Eat Together as a Family!

Did you know that eating frequent family meals together has been linked to youth being successful in school, including better grades and higher scores on achievement tests? You may have to work a little to get everyone together, but it is worth it, and the whole family will eat healthier! Below are a few strategies for eating together as a family:

Start eating meals together when your children are young. This way it becomes a habit. If you are not able to eat a meal together every day, set a goal. For instance, you could try having meals together as a family four times a week.

Plan when you will eat together as a family. Write it on your calendar. Family meals do not have to be held at the same time every day or even be the same meal every day. Time can be spent together at breakfast, lunch, dinner or even snack time! Most importantly, you are spending quality time together, and healthy food is part of it.

Offer a variety of healthy foods at family meal times. Do not lecture or force your child to eat. Let your child choose how much of each food he or she wants to eat. Avoid power struggles over what gets eaten, remember that mealtime is not a time for discipline and realize mealtime can be a good opportunity to model good manners.

Try a new food. Family meals are a great time to introduce new fruits, vegetables, and whole grains. As a family, you can all try something different! By providing healthy options and trying new foods, you will serve as a role model for your family.

Focus on the meal and each other. Turn off the TV, video games, and mobile phones.

Make family meals happy. Try to make meals a stress-free time. Get children talking! Talk about fun and happy things. A few conversation starters could include the following:

  • “What was the best thing that happened today?”
  • “What made you laugh today?”
  • “Tell me one thing you learned today.”

5210 Highlight – Mountain Home Air Force Base

5210 Healthy Military Children is thriving at Mountain Home Air Force Base (AFB). Whether it is a 5210 focused one-on-one intervention with a Registered Dietitian or one of the many 5210 events that take place, Mountain Home AFB’s Health Promotion team is empowering parents and children to make slow and steady healthy choices over time.

This past summer, the Mountain Home AFB team hosted a Buddy Bison Bingo Challenge that focused on providing military families the opportunity to:

  1. Reduce screen time and increase physical activity by participating in activities on the base; and
  2. Encourage healthy eating habits.

Each child who participated received a National Park Trust Buddy Bison stuffed animal and a bingo card. The goal was to take Buddy Bison along on all summer adventures and official Force Support Squadron Buddy stop events to complete a bingo. Every child who returned a bingo card was entered into a raffle!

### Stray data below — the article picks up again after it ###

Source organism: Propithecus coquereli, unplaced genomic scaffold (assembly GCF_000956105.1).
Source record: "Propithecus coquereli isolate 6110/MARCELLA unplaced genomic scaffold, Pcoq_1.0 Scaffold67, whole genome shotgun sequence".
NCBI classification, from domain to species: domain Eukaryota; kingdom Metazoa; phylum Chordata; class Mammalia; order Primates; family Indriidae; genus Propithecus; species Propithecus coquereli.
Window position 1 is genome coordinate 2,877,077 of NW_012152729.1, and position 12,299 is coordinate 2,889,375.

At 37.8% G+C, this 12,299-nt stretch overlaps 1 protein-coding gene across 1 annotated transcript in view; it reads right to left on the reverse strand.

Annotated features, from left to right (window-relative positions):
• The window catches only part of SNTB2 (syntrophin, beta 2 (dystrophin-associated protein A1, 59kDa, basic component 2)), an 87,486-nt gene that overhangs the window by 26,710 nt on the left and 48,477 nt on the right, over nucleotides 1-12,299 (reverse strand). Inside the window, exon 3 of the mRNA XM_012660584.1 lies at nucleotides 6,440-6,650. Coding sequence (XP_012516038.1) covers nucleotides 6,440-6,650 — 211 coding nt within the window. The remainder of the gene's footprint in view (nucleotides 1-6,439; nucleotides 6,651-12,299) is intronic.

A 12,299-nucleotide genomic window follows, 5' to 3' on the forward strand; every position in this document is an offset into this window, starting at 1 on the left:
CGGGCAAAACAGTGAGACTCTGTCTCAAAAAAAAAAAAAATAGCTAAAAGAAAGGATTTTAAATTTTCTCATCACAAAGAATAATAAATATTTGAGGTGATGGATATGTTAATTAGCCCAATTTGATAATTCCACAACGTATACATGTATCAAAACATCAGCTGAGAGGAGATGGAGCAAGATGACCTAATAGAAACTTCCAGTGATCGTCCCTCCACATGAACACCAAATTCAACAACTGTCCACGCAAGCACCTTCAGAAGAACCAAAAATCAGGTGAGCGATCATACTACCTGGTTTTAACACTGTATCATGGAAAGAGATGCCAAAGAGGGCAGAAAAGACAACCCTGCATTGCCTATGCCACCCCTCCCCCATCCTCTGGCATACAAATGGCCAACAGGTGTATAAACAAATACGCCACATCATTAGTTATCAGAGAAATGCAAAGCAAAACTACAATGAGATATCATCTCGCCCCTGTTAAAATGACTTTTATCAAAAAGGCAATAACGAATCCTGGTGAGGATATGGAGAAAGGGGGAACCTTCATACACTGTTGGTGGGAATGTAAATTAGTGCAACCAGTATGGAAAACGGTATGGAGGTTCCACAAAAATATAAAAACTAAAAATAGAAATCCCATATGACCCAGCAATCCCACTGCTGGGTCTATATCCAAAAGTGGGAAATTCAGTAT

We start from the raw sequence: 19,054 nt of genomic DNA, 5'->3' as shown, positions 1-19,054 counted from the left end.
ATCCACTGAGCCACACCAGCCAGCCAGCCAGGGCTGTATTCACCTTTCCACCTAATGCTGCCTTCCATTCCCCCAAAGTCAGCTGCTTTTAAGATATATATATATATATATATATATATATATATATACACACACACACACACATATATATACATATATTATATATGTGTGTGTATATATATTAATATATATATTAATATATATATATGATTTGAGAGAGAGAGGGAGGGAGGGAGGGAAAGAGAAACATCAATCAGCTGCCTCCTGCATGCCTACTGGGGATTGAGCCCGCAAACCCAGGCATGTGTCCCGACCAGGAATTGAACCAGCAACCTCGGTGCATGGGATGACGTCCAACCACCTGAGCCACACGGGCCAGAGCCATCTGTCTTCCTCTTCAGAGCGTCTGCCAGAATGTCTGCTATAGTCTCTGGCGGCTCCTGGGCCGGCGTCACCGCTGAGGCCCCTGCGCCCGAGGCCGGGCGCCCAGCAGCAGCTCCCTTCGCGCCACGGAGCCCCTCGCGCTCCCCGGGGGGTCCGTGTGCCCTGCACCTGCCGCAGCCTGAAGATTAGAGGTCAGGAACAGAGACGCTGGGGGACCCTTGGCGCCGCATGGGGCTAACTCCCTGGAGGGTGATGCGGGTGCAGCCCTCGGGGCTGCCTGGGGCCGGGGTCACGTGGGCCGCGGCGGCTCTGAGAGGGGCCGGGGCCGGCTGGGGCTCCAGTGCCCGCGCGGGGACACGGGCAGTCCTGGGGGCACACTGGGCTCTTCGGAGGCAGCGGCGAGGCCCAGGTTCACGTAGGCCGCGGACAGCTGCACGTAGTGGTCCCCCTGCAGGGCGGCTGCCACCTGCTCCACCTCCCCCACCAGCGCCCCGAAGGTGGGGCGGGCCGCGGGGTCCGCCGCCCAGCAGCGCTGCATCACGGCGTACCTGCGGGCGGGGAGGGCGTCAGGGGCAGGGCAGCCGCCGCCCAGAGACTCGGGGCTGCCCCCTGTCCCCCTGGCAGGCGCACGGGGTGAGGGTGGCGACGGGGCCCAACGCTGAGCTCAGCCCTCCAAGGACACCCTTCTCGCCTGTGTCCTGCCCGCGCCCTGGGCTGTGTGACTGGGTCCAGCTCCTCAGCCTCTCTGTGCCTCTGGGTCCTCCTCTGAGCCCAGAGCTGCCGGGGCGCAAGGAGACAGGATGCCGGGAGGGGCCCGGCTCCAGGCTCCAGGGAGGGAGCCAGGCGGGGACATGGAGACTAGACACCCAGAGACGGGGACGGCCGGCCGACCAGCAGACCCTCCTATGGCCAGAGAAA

During the month-long event, Mountain Home AFB had 109 children register. The Health Promotion team also attended different base events to promote the 5210 Buddy Bison Bingo and 5210 principles. At the end of the program, 89% of families who completed a post-survey felt that the 5210 Buddy Bison Bingo Challenge helped their families to make healthy changes to their eating and physical activity habits.

At this time, 5210 Healthy Military Children opportunities are in full swing with offering 5210 outreach classes to the Child Development Center on base and a monthly Storytime at the local library promoting the 5210 principles.

With the excitement generated over this past year, the Health Promotion team is looking forward to additional exciting ways to promote 5210 Health Military Children in 2018 and continuing to empower families and children to make healthy choices.

5210 winners and their new bike

5210 winners and their new bike
Buddy Bison Bingo winners with their new bikes.

Cook Together as a Family!

Making meals as a family is a great way to spend time together, and children will learn about food and cooking! Many children enjoy helping in the kitchen. While they help you cook, you can talk to them about healthy foods. Children like to eat the foods they make. Cooking with your children is a good way to help them develop healthy eating habits and build food preparation skills!

Research has shown that children who help in the kitchen choose to eat more fruits and vegetables. Encourage your child to try some of the ingredients but do not force them. Being around and becoming more familiar with new ingredients will eventually help your child want to try new things!

Around 2 years old, children are ready to start helping with a few simple tasks. They will still need a lot of instruction and supervision, but they are likely to be very enthusiastic about helping!

Listed below are some appropriate kitchen tasks for children. Remember that children develop at their own rate, and they always need very close adult supervision. You must determine what is appropriate for your child.


  • Pour dry and liquid ingredients into a bowl
  • Stir ingredients
  • Tear lettuce and other greens
  • Peel fruits like oranges and bananas
  • Pull apart pieces of broccoli and cauliflower
  • Apply soft spreads, like peanut butter
  • Help put groceries away

Elementary school aged

  • Read recipes out loud together
  • Grate cheese with a box grater
  • Grease a baking pan
  • Scoop batter into muffin cups
  • Use a whisk
  • Load and unload the dishwasher
  • Set the table

Middle and high school aged

  • Safely use a chef’s knife
  • Learn how to operate kitchen appliances
  • Learn safety skills, such as tucking panhandles
  • Follow recipes on their own
  • Learn how to cook basic things, such as eggs